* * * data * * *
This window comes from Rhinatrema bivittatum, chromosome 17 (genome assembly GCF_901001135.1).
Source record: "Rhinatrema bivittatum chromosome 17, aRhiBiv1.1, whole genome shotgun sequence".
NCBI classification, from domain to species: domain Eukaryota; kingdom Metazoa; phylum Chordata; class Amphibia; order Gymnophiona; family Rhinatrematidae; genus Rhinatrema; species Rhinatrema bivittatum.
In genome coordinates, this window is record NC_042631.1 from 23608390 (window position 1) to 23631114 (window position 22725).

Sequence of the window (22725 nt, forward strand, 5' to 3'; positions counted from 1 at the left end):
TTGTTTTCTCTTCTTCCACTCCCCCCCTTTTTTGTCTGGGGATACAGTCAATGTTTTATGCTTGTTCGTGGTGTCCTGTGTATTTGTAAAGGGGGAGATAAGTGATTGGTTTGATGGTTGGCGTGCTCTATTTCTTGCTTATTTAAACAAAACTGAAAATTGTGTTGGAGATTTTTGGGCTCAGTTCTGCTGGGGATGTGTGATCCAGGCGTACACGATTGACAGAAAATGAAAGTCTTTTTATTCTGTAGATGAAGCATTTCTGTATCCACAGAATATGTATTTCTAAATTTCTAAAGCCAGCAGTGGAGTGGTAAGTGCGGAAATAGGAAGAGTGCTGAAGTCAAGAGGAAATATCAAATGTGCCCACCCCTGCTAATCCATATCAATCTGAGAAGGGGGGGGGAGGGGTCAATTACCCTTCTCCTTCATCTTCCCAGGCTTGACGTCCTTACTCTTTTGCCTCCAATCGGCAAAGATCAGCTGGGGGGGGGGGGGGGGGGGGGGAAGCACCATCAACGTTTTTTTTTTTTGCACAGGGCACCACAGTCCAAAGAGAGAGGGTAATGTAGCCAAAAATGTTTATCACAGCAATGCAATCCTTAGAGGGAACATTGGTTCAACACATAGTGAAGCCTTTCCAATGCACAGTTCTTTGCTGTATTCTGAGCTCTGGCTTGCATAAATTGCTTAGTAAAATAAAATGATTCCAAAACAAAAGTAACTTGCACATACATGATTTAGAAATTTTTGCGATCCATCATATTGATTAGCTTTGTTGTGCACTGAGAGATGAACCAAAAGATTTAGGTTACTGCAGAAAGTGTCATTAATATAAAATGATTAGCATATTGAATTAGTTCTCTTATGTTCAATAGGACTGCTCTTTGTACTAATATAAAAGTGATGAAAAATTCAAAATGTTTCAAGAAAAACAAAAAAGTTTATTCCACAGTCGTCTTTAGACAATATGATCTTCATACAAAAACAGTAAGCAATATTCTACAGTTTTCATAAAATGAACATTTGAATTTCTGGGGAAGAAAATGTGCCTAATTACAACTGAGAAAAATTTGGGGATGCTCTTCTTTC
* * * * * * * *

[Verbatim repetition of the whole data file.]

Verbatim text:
This window comes from Rhinatrema bivittatum, chromosome 17 (genome assembly GCF_901001135.1).
Source record: "Rhinatrema bivittatum chromosome 17, aRhiBiv1.1, whole genome shotgun sequence".
NCBI classification, from domain to species: domain Eukaryota; kingdom Metazoa; phylum Chordata; class Amphibia; order Gymnophiona; family Rhinatrematidae; genus Rhinatrema; species Rhinatrema bivittatum.
In genome coordinates, this window is record NC_042631.1 from 23608390 (window position 1) to 23631114 (window position 22725).

Sequence of the window (22725 nt, forward strand, 5' to 3'; positions counted from 1 at the left end):
TTGTTTTCTCTTCTTCCACTCCCCCCCTTTTTTGTCTGGGGATACAGTCAATGTTTTATGCTTGTTCGTGGTGTCCTGTGTATTTGTAAAGGGGGAGATAAGTGATTGGTTTGATGGTTGGCGTGCTCTATTTCTTGCTTATTTAAACAAAACTGAAAATTGTGTTGGAGATTTTTGGGCTCAGTTCTGCTGGGGATGTGTGATCCAGGCGTACACGATTGACAGAAAATGAAAGTCTTTTTATTCTGTAGATGAAGCATTTCTGTATCCACAGAATATGTATTTCTAAATTTCTAAAGCCAGCAGTGGAGTGGTAAGTGCGGAAATAGGAAGAGTGCTGAAGTCAAGAGGAAATATCAAATGTGCCCACCCCTGCTAATCCATATCAATCTGAGAAGGGGGGGGGAGGGGTCAATTACCCTTCTCCTTCATCTTCCCAGGCTTGACGTCCTTACTCTTTTGCCTCCAATCGGCAAAGATCAGCTGGGGGGGGGGGGGGGGGGGGGGAAGCACCATCAACGTTTTTTTTTTTTGCACAGGGCACCACAGTCCAAAGAGAGAGGGTAATGTAGCCAAAAATGTTTATCACAGCAATGCAATCCTTAGAGGGAACATTGGTTCAACACATAGTGAAGCCTTTCCAATGCACAGTTCTTTGCTGTATTCTGAGCTCTGGCTTGCATAAATTGCTTAGTAAAATAAAATGATTCCAAAACAAAAGTAACTTGCACATACATGATTTAGAAATTTTTGCGATCCATCATATTGATTAGCTTTGTTGTGCACTGAGAGATGAACCAAAAGATTTAGGTTACTGCAGAAAGTGTCATTAATATAAAATGATTAGCATATTGAATTAGTTCTCTTATGTTCAATAGGACTGCTCTTTGTACTAATATAAAAGTGATGAAAAATTCAAAATGTTTCAAGAAAAACAAAAAAGTTTATTCCACAGTCGTCTTTAGACAATATGATCTTCATACAAAAACAGTAAGCAATATTCTACAGTTTTCATAAAATGAACATTTGAATTTCTGGGGAAGAAAATGTGCCTAATTACAACTGAGAAAAATTTGGGGATGCTCTTCTTTC